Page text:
One of the central questions in derived categories is the Bondal-Orlov conjecture.

Bondal-Orlov Conjecture. Assume that $X$ and $X^\prime$ are smooth projective varieties. If $$X$$ and $$X^\prime$$ are related by a flop, then there is an equivalence of their bounded derived categories of coherent sheaves

$D(X) \cong D(X^\prime).$

To get a sense of the situation, let us look at an example. Take $$\mathbb{C}^4$$ and consider the action of $$\mathbb{C}^\times$$ on $$\mathbb{C}^4$$ as follows.

\begin{align*} \mathbb{C}^\times \times \mathbb{C}^4 & \to \mathbb{C}^4 \\ (\alpha,x,y,z,w) & \mapsto (\alpha x , \alpha y, \alpha^{-1}z, \alpha^{-1}w). \end{align*}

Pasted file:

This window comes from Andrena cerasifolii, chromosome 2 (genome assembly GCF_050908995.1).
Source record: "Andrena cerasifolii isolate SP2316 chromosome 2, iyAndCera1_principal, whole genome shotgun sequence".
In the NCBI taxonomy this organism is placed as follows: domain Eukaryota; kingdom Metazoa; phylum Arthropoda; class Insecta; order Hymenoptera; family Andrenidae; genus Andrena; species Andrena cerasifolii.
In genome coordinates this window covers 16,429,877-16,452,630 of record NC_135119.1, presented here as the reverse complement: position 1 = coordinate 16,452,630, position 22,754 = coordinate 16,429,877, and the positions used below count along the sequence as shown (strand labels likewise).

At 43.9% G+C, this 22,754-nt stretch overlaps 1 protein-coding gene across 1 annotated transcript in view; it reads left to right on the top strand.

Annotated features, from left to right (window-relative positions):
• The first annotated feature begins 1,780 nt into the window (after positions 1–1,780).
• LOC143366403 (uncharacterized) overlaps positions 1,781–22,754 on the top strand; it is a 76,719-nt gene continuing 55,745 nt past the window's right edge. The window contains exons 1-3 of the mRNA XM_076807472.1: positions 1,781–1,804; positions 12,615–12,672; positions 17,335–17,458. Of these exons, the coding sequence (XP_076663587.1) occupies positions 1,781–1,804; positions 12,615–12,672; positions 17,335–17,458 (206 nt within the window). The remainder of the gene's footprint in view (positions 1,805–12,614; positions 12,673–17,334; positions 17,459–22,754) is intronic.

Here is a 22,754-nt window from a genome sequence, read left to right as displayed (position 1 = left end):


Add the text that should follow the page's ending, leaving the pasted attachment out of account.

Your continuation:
Forming orbit spaces that have a natural structure of an algebraic variety is usually not possible. But, an insight of Mumford is that one can do so if one first deletes appropriate closed subsets. First, let us excise the linear subspace given by the vanishing of $x$ and $y$ simultaneously. Call this subset $V^+$. Then, the orbit space $$X^+:= (\mathbb{C}^4 \setminus V^+)/\mathbb{C}^\times$$ has the structure of an algebraic variety. It is the vector bundle $$\mathcal O_{\mathbb{P}^1}(-1)^{\oplus 2}$$. To be a bit more explicit, the functions $$z$$ and $$w$$ are local fiber coordinates on the vector bundle. If we look at where they both vanish, we see the projective space $$\mathbb{P}^1$$.